I prepare to teach class the day before Thanksgiving after more nightmares and very little sleep.  I’m so tired and anguished I can barely think straight, the drive to the studio is brutal, and I go to the door full with dread and precariously low on self-confidence.  There are out of town guests and students I’ve never seen before among faces I’ve known for years.  I get busy attending to them as they arrive, noticing who tells me they’re newer to yoga with an air of anxious insecurity and who is eager to move.  I store away as much information as I can retain.

I start by asking them to greet their neighbors.  I smile, feeling the spirit of kindness and openness among them.  Next I ask what they need and take in their requests as well as their energy.  I am totally captivated by the task of attuning to a room full of people.  They’re interesting, they’re important, and I’m grateful for each of them.  I ask them to sit or lie down and to close their eyes if that helps them.

I close my eyes to focus briefly on myself.  I feel my delight with my class alongside my pain and grief, the way my body holds my loneliness and fear.  I notice how easy it is to drift away into hopelessness in an instant, to retreat into a well of misery with a room full of people who are quietly waiting for me to speak.  I can feel, with certainty, that mine is not the only grief in the room.

I begin to speak, encouraging them to notice their bodies with all the ease and all the challenge that’s showing up today.  I ask if they might observe themselves with kindness, and try not to turn away from their own discomforts and afflictions.  I follow my own directions and listen for breathing, mine and theirs.  I ask them to observe their emotions, urging them to allow whatever they notice.  I remind them that humanity can hold hope and fear, joy and outrage, love and sorrow and grief within the same consciousness at the same time.  My voice breaks slightly saying it–after all, I am naming my own emotions for them.  It’s all right there at the surface as I sit before them and implore them not to turn away from their own tender human hearts.  I tell them that they are welcome and perfect exactly as they are showing up in this moment.  I ask them to hold with reverent care every part of themselves.  I wait and listen.  Someone takes a shallow, gasping breath.  I ask them to take one breath together, and I feel relief as we do.  We start with “Om.”  They sound like an angel choir.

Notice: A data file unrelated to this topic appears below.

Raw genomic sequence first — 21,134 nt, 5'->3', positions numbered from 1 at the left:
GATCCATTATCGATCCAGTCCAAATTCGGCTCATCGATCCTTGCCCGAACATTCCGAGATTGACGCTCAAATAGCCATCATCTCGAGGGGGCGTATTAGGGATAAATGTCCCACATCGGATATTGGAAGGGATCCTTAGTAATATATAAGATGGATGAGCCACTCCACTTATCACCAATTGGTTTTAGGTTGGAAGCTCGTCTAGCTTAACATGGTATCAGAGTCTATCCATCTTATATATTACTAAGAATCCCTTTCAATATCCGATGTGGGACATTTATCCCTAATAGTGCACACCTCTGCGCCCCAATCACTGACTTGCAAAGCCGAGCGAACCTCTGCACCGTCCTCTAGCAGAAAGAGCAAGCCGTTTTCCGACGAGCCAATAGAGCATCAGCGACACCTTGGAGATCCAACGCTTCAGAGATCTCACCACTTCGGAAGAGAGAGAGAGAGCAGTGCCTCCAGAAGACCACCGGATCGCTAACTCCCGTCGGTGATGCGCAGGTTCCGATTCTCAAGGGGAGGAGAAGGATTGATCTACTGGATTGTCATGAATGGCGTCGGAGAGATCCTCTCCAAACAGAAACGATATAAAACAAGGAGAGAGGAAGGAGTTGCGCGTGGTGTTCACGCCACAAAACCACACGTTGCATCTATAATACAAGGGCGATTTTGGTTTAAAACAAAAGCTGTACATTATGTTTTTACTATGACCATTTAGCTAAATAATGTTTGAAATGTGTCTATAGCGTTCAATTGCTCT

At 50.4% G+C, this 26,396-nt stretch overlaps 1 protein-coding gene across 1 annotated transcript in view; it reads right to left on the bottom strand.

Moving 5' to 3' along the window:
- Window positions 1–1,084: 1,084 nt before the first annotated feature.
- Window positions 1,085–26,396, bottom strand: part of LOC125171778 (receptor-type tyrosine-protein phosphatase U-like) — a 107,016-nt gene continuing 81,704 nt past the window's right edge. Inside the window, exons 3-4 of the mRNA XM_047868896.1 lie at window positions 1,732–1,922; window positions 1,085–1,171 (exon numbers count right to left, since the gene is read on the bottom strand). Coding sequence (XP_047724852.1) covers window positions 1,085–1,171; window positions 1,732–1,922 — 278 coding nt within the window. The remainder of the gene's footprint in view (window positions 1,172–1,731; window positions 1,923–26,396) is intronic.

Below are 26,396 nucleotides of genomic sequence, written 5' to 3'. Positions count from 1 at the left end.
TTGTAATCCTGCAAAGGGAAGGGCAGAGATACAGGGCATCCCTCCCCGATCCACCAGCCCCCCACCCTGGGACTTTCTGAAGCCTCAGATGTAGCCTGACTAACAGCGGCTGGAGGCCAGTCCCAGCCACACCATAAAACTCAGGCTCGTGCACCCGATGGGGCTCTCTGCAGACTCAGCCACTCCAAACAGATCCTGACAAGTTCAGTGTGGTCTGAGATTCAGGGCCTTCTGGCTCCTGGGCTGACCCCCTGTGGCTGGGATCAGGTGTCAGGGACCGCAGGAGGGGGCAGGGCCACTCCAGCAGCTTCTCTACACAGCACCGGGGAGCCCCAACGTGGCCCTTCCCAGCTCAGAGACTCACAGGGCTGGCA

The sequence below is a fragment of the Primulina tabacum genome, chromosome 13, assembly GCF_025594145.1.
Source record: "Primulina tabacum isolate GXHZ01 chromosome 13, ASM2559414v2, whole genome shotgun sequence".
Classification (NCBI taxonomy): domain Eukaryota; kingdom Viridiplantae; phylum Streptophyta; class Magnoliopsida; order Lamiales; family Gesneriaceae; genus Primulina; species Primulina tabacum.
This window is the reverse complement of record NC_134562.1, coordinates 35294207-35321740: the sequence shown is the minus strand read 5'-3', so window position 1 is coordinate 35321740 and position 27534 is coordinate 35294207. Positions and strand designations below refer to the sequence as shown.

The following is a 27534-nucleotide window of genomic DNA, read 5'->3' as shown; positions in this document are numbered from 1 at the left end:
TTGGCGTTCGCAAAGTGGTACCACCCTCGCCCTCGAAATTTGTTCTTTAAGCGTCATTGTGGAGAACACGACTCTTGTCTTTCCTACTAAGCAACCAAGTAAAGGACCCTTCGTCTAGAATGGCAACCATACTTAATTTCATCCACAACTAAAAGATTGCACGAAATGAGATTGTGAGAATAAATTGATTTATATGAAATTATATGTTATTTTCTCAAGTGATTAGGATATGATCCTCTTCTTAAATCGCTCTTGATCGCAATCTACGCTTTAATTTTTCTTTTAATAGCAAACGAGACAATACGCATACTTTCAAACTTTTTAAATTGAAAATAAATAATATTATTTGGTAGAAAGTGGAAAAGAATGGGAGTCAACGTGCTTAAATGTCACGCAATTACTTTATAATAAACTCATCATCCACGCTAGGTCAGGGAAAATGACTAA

We start with simple spinal mobilizations and playful shoulder movements.  I scoot myself around to make room for the front row and move with them for some time.  This is what I have to do when I am suffering.  My body doesn’t feel good yet, and I am not engaged enough to support them in their space so I stay in my own and attend to myself.  My head and neck and chest hurt, my hips are tight, my hamstrings are short.  I remind them and myself to release our necks in uttanasana.  After a few rounds of Surya Namaskar A I feel a shift–the energy in the room feels stable and active, and I am feeling less concern for myself and more curiosity about the bodies in my class.